Sunday, November 23, 2014

Reserve Currency Status

What are the benefits of providing a reserve currency?

I was recently reading a post by David Glasner, where he explained that the benefit is seignorage.   Glasner was mostly responding to a proposal for replacing "the dollar" with gold.  

If we think of replacing gold with the dollar, and see the dollar as being paper hand-to-hand currency, then we can imagine foreign central banks holding stacks for $100 bills in their vaults, just as they once kept bars of gold.  

The U.S. government, then, can print up these dollar bills, and so creates a flow of revenue much as the gold mining industry received a flow of revenue from its output of money.  

But how realistic is this?

Doesn't the use of the dollar as a reserve currency really mean that various foreigners, including foreign central banks, purchase dollar-denominated bonds?   At first pass, then, I would see this as creating a ready market for low interest rate U.S. government debt.   Assuming the U.S. has a national debt, then it can be financed at lower interest rates than otherwise.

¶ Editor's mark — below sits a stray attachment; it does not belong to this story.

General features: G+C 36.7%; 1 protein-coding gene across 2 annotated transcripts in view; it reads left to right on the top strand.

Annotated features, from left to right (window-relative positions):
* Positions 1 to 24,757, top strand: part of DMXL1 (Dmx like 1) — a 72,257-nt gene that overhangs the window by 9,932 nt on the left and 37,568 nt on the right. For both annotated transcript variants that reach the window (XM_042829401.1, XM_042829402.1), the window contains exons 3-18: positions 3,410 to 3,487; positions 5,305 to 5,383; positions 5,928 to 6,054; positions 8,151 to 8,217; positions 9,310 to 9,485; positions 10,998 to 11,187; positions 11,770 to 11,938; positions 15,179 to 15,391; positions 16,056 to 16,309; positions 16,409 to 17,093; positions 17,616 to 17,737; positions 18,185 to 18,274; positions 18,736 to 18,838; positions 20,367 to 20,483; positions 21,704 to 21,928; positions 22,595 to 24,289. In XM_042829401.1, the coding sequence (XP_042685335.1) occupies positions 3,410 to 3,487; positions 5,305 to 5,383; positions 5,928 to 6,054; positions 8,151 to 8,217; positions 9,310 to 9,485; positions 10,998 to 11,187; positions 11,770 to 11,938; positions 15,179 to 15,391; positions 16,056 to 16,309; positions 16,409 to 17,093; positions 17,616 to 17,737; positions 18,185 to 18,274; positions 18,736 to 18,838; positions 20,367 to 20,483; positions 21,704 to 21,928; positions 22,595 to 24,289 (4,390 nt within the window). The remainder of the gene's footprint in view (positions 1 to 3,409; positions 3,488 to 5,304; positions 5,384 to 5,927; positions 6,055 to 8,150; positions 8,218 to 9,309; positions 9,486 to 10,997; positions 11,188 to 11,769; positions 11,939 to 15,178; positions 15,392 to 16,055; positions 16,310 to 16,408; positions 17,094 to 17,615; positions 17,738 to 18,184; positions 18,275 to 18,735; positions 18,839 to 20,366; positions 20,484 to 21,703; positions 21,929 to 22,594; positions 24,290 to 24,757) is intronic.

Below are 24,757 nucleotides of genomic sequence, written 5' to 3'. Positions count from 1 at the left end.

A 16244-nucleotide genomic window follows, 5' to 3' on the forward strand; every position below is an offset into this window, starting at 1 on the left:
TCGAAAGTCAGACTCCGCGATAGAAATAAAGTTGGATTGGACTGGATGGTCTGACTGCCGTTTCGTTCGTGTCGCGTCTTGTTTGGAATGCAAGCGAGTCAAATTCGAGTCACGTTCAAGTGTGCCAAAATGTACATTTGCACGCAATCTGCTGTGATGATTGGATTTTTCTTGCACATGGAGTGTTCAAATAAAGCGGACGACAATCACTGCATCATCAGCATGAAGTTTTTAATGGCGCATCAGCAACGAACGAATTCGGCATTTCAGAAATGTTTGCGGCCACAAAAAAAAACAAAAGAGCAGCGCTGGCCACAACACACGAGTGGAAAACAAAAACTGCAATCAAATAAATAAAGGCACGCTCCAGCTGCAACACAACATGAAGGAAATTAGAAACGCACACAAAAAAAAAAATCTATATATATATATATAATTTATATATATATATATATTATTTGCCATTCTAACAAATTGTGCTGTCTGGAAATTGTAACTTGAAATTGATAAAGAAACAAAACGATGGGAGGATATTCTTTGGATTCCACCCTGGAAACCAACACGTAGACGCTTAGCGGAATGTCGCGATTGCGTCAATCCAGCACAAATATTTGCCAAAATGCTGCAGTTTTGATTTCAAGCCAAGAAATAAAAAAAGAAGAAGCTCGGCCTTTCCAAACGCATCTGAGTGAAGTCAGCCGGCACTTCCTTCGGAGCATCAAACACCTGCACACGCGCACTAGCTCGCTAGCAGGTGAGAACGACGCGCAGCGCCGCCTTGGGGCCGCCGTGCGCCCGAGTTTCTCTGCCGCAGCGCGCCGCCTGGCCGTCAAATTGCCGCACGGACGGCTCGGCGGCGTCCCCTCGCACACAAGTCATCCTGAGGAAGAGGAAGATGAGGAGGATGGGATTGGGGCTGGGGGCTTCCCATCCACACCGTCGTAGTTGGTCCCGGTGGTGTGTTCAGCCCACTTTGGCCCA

Presumably, this benefit spills over to private borrowers as well.   U.S. borrowers of all sorts can borrow in terms of our own unit of account at lower interest rates.  

To the degree that this results in a larger banking system, the demand for reserves is somewhat higher.   And further, there may even be some increase in the demand for U.S. hand-to-hand currency.   Certainly, the conventional wisdom is that there are substantial holdings of U.S. dollar notes in foreign countries.

But most of the "high finance" related to the role of reserve currency is not based upon sacks full of currency.  

Of course, I have become a "seignorage" skeptic anyway.   If there is a strong commitment to some nominal anchor other than the quantity of base money, then seeing base money as a type "paper gold" is a fallacy.   Monetary liabilities are rather a type of short term debt.    Those parts of it that are issued at a zero nominal interest rate, like tangible hand-to-hand currency represent at zero interest loan.   From this perspective, to the degree serving as reserve currency increases the demand for base money rather than other sorts of dollar-denominated debt, simply means more borrowing at lower interest rates.

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